By Murtaza Ali Khan
Financial inclusion is the key to making India an economic superpower. Former RBI Governor Raghuram Rajan had formed a Committee on Comprehensive Financial Services for Small Businesses and Low Income Households, back in September 2013 under Nachiket Mor, which essentially studied various aspects of financial inclusion in India. The idea was to provide all low-income families and small businesses with a much-needed access to the essential banking services. Not only would this ensure that the day-to-day financial requirements of these families and businesses are met but would also help maintain the circular flow of income in the economy by turning savings into investments. It is well known that the banks charge way less interest rate than private moneylenders and financers. Recently, RBI proposed to introduce Islamic banking in India in a bid to ensure financial inclusion of those Muslims who thus far have remained excluded owing to religious reasons. At a time when PM Modi has been quite vocal against a dated Sharia practice like the ‘triple talaq’, it is a bit perplexing to see the central bank endorse another Sharia practice.
Sharia (Islamic law) prohibits lending or borrowing money on interest. The late twentieth century saw emergence of many Islamic banks which introduced banking practices consistent with the principles of Sharia. Logically speaking, the reason Islam is not fine with the idea of interest is because pawnbrokers would exploit the poor and the needy and make their lives miserable. Also, it is supposedly money made without actually working for it. But, Islam doesn’t prohibit moneymaking though various forms of trade/investment. Now, every progressive religion mustn’t lack flexibility. When the banks give you interest they are actually not exploiting the poor. The same money is used to give loans for a rainbow of activities. By virtue of lending money, the banks are actually contributing to the country’s growth and development as opposed to the usurious pawnbrokers, whose sole aim is to make unjust, exploitative gains at the expense of the poor and the needy.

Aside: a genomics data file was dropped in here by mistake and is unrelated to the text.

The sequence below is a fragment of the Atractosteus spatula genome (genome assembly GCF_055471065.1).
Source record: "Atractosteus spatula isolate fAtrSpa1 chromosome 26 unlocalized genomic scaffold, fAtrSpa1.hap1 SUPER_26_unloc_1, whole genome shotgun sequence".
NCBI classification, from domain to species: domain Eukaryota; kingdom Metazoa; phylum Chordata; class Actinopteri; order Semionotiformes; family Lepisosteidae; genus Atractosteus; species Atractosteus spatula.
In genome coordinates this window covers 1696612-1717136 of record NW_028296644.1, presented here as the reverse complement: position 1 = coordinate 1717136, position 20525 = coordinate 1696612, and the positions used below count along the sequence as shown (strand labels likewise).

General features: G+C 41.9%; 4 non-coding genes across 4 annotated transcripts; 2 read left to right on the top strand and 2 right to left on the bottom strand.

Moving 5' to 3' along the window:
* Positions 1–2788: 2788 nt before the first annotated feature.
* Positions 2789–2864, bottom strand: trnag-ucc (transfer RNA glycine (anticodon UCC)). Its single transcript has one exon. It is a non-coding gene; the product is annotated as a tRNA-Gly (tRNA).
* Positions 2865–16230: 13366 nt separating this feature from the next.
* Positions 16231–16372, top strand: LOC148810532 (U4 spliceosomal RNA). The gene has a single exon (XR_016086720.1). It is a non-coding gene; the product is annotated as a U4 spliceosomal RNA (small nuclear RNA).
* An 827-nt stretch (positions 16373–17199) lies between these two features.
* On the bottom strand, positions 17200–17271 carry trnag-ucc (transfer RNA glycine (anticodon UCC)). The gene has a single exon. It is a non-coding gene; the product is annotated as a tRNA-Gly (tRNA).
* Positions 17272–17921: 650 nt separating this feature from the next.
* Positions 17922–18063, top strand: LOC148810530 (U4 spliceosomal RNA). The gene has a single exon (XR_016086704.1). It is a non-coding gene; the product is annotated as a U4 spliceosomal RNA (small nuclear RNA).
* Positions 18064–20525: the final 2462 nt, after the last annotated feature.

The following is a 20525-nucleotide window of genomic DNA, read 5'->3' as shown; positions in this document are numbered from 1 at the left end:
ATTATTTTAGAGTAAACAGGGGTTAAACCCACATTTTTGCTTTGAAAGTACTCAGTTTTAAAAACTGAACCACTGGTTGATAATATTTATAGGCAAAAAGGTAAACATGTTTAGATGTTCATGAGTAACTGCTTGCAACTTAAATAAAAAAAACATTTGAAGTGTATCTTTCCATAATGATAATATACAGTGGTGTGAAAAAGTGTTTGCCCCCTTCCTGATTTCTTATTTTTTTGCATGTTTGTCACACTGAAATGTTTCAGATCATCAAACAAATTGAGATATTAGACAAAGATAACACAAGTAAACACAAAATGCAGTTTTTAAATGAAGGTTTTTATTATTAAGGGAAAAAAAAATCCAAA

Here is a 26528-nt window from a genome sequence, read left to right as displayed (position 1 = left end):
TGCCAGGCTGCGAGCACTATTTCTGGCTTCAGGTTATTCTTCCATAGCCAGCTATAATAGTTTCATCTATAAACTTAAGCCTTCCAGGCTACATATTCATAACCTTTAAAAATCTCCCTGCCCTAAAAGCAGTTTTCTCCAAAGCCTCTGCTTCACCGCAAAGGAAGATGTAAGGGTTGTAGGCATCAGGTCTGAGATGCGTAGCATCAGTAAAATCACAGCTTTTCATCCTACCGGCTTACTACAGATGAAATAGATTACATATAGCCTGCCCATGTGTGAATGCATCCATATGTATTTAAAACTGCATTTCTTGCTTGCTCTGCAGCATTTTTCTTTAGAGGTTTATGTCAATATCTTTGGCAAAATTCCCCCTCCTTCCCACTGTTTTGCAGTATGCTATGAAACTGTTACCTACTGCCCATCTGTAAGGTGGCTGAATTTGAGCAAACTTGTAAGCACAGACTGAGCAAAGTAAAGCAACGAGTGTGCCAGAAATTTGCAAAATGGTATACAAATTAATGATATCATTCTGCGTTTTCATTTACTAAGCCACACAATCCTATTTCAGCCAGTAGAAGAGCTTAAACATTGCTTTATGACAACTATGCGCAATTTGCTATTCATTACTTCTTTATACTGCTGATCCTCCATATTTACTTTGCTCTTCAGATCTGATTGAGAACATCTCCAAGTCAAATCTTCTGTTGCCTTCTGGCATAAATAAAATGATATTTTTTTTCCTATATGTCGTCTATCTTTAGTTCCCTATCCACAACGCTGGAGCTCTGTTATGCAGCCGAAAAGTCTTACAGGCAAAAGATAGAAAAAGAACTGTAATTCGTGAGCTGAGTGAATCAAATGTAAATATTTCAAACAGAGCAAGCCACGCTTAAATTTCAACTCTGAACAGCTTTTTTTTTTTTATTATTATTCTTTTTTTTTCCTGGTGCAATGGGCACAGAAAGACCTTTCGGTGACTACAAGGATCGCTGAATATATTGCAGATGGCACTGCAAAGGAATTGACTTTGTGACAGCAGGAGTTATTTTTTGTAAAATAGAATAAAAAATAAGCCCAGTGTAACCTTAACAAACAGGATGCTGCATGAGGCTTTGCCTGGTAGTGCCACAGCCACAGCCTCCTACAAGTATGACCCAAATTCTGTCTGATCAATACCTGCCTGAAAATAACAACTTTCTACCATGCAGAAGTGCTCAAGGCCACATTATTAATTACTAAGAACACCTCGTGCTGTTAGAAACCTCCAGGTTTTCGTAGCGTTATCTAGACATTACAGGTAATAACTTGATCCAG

As a matter of fact, the interest that the banks give is very different from trade. It’s like giving our money to someone who is investing it on our behalf. Even while borrowing loans, the interest rates that we pay are carefully determined by the RBI and hence can’t be exploitative in nature. So this pretty much obviates the need for Sharia banking. Sharia banking may have been quite famous in Islamic countries but then so has been the notion of Islamic cola. It is something that in effect isolates the Islamic world from the rest of the world and inevitably it kills the spirit of free economy and is actually akin to favoring someone over the other just on the basis of religion. Just like in the case of Islamic cola, Muslims are compelled to use the services provided by a select few like in an oligarchic setup as oppose to the norms of a free market. Also, as opposed to the popular belief, Islamic banking is not a safe haven bubble as obvious from the impact on Islamic institutions the world over following the collapse of Lehman Brothers.
From the perspective of religion, Islamic finance is based on the belief that all forms of interest are prohibited. But, an Islamic school of thought led by Syed Ahmad Khan talks of the difference between prohibited ‘riba’ or ‘usury’ and the legitimate ‘interest’. Also, a noted scholar at Al-Azhar University (a renowned Islamic university in Cairo, Egypt) has stated that bank interest is not un-Islamic. Moreover, historically speaking, no Islamic government has ever enacted any law against usury.
Keeping all this in mind, it is important that the government must at all cost avoid taking any unsound, potentially divisive initiatives like opening counters for Sharia banking, and, on the contrary, should try and spread awareness about the importance of conventional banking in ensuring financial inclusion.
Murtaza Ali Khan is an independent film critic and blogger based out of Delhi, India. He is the editor-in-chief of A Potpourri of Vestiges and a regular contributor to Huffington Post, Wittyfeed, Jamurra Blog, etc.
Cafe Dissensus Everyday is the blog of Cafe Dissensus magazine, based in New York City, USA. All materials on the site are protected under Creative Commons License.
Read the latest issue of Cafe Dissensus Magazine on ‘The Idea of the University’, edited by Dr. Debaditya Bhattacharya, University of Calcutta, India.